It was quite unexpected, but I found scuba diving in the Carribean to be a helpful addition to the training regime.  It really made me focus on my breathing and heart rate, in a way I hadn't before.  On my first dive, I sucked through my tank of air in less than 40 minutes.  I actually borrowed my diving buddy's octopus (reserve regulator), so I wouldn't cut everyone else's dive short.  By the end of my 8th dive, a tank was lasting me about an hour.  Now when I am running or hiking, I try to get into an almost meditative state where I am relaxed, breathing slow and steady, and keeping my heart rate down. I'm hoping that I can translate that experience to something useful at high altitudes, so I am making the best use of less oxygen.

What else is new?  Last week, fellow climber Kerry Freek and I visited the Stormtech showroom in Markham, Ontario.  We picked out some pretty high-tech gear (i.e. appropriate clothing) and we are getting it embroidered with the Kilimanjaro Climb For Life logo.  So Kerry and I should look pretty swank for photo opps, but more importantly, it will be a nice reminder of the trek for years to come.

In terms of fundraising, I am delighted to announce that I am up over $15,000.  For those of you keeping track, that is triple the amount of my original goal.  And there are still a few outstanding pledges to come in.  I am so grateful for the tremendous support everyone has shown.  Over 600 people in East Africa will now have access to clean water and basic sanitation FOR LIFE as a result of the generosity of my family, friends and colleagues. It seems so simple, but providing those basics means better health, more education and well-being for a community. Thank you so much everyone. 

Going forward, I am going to try and do shorter blog posts from my Blackberry.  I need to practice, so I can keep you all posted on what transpires in Tanzania.

Ciao for now.

Thursday, August 2, 2012

Greeting the Future With a Smile

I really don't have that much to say.  This is my favourite picture from the WaterCan website.  It pretty much sums things up.

Not That Kind of Irregularity

The one or two loyal readers of this blog likely already understand the difficulties of trying to keep to a regular workout schedule. It isn't easy to find a couple of hours every day just for exercise. I think I have mentioned before that one of my early mistakes was to completely miss out on exercise if I couldn't find a two hour window in my day.  Then one day turns into to two days etc.  You know where that leads.  Thanks to my daughter Alexandra, fondly known as Chico, I no longer do that.  Chico turned me on to the 8 Minute workouts on Youtube.  Even if I can't make it to the gym, I can usually find time for a run.  Then I just do an 8 Minute workout whenever I can find 8 minutes in my day.  I actually do the 8 Minute Stretch everyday before and after my run.  And when I can't make it to the gym, I fill in with 8 minute Abs, 8 Minute Legs and 8 Minute Arms.  They are fantastic! And there are several other workouts, including 8 Minute Buns, that I haven't tried yet.  So if you are finding yourself facing the same kind of regularity challenges I have, you might want to visit  And if you don't have access to Youtube, just ask your kid.  Thanks Chico!  I hope you have fabulous time in Cozumel.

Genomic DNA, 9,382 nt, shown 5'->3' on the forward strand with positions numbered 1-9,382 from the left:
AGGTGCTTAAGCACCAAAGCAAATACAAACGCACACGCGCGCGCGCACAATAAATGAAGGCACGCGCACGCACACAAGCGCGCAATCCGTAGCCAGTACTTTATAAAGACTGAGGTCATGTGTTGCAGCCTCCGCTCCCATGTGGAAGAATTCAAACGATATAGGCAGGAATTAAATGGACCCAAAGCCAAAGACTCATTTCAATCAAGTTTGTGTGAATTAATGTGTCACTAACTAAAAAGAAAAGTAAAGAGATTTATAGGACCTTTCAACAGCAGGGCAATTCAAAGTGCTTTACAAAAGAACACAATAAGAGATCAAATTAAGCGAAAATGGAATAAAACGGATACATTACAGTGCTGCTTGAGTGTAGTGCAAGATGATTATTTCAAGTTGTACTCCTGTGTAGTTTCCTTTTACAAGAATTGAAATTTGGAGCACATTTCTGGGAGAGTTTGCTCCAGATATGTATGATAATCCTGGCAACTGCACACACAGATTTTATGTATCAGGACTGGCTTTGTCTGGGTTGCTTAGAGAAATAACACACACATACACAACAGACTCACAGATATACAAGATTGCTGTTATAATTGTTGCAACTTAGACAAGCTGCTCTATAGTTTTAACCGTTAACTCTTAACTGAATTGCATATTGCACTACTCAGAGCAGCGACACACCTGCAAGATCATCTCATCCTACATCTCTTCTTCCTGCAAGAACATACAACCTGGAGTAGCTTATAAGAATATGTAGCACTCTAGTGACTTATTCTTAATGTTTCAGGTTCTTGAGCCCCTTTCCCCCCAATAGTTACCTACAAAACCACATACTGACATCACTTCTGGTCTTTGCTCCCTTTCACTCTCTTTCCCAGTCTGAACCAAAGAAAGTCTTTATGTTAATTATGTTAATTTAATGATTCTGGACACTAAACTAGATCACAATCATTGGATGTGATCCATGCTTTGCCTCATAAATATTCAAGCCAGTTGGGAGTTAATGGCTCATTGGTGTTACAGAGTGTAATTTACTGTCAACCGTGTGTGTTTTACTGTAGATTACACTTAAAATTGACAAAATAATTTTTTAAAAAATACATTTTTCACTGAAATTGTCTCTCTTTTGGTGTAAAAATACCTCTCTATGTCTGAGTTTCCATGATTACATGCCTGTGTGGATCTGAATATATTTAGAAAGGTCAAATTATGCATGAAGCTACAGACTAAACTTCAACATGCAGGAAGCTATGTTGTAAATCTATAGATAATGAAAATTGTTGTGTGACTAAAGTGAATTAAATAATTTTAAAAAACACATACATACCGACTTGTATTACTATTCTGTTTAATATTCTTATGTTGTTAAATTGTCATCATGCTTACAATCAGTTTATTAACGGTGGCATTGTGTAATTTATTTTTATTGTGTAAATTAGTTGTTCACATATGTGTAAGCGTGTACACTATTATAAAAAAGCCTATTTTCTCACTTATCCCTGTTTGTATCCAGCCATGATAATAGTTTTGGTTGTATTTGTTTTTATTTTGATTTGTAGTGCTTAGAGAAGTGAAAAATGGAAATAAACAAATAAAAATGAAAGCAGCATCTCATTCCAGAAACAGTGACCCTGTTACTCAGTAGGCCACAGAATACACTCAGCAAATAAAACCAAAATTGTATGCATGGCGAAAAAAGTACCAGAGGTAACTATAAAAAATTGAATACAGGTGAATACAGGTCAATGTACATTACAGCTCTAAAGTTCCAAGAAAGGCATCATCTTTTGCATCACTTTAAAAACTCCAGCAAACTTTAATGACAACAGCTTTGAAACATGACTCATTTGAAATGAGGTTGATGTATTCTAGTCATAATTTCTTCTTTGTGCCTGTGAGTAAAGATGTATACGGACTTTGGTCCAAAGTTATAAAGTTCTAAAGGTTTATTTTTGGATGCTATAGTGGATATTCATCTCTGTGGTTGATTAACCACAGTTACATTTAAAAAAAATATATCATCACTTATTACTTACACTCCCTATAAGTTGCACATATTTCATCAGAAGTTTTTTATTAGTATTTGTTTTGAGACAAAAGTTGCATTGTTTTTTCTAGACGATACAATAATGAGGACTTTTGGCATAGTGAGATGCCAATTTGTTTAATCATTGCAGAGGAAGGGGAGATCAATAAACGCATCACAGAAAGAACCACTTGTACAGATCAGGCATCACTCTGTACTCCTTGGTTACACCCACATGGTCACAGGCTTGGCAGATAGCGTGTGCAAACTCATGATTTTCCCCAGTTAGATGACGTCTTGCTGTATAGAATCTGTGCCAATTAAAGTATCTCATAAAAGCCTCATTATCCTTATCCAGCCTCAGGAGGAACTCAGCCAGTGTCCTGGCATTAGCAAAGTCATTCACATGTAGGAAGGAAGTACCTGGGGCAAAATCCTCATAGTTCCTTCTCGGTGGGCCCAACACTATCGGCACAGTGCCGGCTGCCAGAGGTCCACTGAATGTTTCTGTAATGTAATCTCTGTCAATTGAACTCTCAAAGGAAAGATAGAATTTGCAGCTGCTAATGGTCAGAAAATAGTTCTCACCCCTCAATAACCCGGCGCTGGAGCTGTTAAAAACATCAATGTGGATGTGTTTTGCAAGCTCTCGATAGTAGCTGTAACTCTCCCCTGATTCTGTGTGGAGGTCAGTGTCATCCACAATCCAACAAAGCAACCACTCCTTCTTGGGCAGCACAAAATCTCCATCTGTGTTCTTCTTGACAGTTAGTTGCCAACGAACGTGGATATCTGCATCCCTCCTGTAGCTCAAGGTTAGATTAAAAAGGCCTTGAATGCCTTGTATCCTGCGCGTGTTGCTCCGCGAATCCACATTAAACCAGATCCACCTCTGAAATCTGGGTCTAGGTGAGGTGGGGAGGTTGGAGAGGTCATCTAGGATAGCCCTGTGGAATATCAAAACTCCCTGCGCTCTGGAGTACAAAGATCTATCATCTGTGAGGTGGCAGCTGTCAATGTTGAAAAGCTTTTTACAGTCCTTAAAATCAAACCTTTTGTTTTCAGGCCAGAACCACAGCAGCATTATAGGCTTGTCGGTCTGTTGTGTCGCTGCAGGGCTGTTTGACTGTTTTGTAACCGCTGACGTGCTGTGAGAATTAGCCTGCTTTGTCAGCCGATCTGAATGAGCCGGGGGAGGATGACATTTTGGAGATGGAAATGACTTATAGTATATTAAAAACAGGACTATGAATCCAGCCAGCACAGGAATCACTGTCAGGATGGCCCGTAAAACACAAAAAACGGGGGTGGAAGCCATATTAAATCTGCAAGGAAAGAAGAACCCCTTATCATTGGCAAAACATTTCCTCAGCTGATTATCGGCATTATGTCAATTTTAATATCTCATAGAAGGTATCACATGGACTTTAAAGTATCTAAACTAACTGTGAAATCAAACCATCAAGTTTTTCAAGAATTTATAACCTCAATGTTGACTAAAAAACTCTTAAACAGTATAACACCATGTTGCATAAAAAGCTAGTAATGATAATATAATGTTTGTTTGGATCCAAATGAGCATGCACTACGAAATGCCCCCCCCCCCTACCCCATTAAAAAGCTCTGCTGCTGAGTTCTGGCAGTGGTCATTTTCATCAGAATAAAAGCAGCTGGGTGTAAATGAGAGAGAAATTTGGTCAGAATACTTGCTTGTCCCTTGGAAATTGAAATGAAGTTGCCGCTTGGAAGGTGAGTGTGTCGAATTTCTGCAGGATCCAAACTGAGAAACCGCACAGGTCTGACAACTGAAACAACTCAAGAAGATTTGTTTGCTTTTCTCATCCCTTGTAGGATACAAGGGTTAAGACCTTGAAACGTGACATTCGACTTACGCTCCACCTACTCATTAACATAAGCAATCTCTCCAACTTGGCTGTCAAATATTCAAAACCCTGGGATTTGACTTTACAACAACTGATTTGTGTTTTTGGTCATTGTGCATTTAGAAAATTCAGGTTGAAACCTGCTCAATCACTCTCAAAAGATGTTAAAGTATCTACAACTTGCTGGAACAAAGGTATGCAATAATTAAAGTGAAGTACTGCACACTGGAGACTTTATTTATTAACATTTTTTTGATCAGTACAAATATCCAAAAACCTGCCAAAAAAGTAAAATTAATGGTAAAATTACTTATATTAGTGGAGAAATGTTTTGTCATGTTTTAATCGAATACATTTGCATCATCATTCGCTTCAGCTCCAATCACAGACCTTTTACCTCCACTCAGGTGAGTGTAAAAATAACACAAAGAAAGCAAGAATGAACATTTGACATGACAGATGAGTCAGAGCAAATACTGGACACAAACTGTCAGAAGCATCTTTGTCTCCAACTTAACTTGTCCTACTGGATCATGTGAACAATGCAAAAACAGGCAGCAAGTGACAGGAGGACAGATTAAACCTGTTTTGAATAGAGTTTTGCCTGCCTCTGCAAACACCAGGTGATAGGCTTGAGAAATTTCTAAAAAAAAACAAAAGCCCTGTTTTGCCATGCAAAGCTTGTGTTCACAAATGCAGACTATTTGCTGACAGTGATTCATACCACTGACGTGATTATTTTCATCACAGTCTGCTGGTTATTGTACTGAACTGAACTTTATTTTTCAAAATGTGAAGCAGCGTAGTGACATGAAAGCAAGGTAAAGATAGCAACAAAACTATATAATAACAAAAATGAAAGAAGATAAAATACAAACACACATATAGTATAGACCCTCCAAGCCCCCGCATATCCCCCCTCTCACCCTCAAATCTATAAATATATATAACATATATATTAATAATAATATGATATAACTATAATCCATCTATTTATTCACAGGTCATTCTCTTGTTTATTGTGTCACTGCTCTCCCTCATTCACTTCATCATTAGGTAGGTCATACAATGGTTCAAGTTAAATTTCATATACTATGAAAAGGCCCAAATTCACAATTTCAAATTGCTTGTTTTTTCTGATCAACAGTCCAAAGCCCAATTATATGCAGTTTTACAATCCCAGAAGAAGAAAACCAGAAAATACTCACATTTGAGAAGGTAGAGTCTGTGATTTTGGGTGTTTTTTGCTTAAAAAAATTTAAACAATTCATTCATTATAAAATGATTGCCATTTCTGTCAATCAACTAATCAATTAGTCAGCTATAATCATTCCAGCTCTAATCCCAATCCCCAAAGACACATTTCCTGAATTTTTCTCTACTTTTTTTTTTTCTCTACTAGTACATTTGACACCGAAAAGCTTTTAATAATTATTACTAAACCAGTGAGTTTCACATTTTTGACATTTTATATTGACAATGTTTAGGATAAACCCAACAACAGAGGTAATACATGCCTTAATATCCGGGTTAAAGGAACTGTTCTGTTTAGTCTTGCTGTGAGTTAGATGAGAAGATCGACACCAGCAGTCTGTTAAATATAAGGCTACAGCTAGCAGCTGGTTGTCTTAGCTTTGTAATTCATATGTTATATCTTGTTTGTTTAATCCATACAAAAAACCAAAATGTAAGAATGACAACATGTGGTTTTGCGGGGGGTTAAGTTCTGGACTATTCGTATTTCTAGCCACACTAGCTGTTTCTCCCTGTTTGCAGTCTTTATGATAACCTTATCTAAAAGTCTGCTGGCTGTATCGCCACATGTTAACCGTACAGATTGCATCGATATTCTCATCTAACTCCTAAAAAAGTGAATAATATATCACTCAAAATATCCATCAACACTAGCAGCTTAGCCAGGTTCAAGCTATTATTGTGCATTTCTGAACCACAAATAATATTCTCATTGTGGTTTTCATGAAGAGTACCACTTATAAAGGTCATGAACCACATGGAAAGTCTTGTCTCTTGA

Monday, July 23, 2012

For Your Reading Enjoyment

I just thought I would point out that fellow climber Brittnay Moorcraft also has a blog, far superior to mine, on Tumblr.  You might want take a peak at her training and thoughts about the climb as well.  So click here:

Also, there is a great article on WaterCan's Kilimanjaro Climb for Life in the current issue of GreenLiving Online.  They even  mention yours truly, which I think is pretty cool.

I hope you enjoy the readings!

Thursday, July 19, 2012

So Is This A Bucket List Thing?

When people find out I am going to climb Kilimanjaro they invariably ask me why. Most seem to think it is has something to do with me going through a mid life crisis.  Others wonder if it has been a life long dream that I am fulfilling. The truth is I had never even thought about climbing Kilimanjaro, not even notionally. 

What I had been thinking about is getting back into international work.  My daughter has turned 16 and doesn't need her parents around as much.  And after years of working on Canadian water issues, I thought it might be a good time to refocus on work in Africa and Latin America, where clean water issues seem so much more pressing than they do here. So I had started exploring those opportunities.

Just by chance, my friend and fellow climber, Kerry Freek, who is the Editor of Water Canada magazine, announced that she would be climbing Kilimanjaro and was holding a fundraiser in support of WaterCan.  So I went to the fundraiser simply to support Kerry and send some cash WaterCan's way (The picture above is of me with my pals, and fellow water advocates, Gerald Kennedy and Anthony Watanabe from Kerry's Blue Bash fundraiser).

Well, later in the evening, probably after I had had one or two pints more than I should, and my judgement was impaired, Kerry introduced me to George Yap, WaterCan's Executive Director.  During our chat, I muttered something along the lines of "What an amazing opportunity to support a great cause. I wish I would get invited to particpate in such things."

I guess I got invited, because the next thing I know, I am waking up my wife Agi at about 1 a.m. saying "I'm going to climb Mt. Kilimanjaro in October!" to which she replied "No you are not.  Now go to bed."  Lol.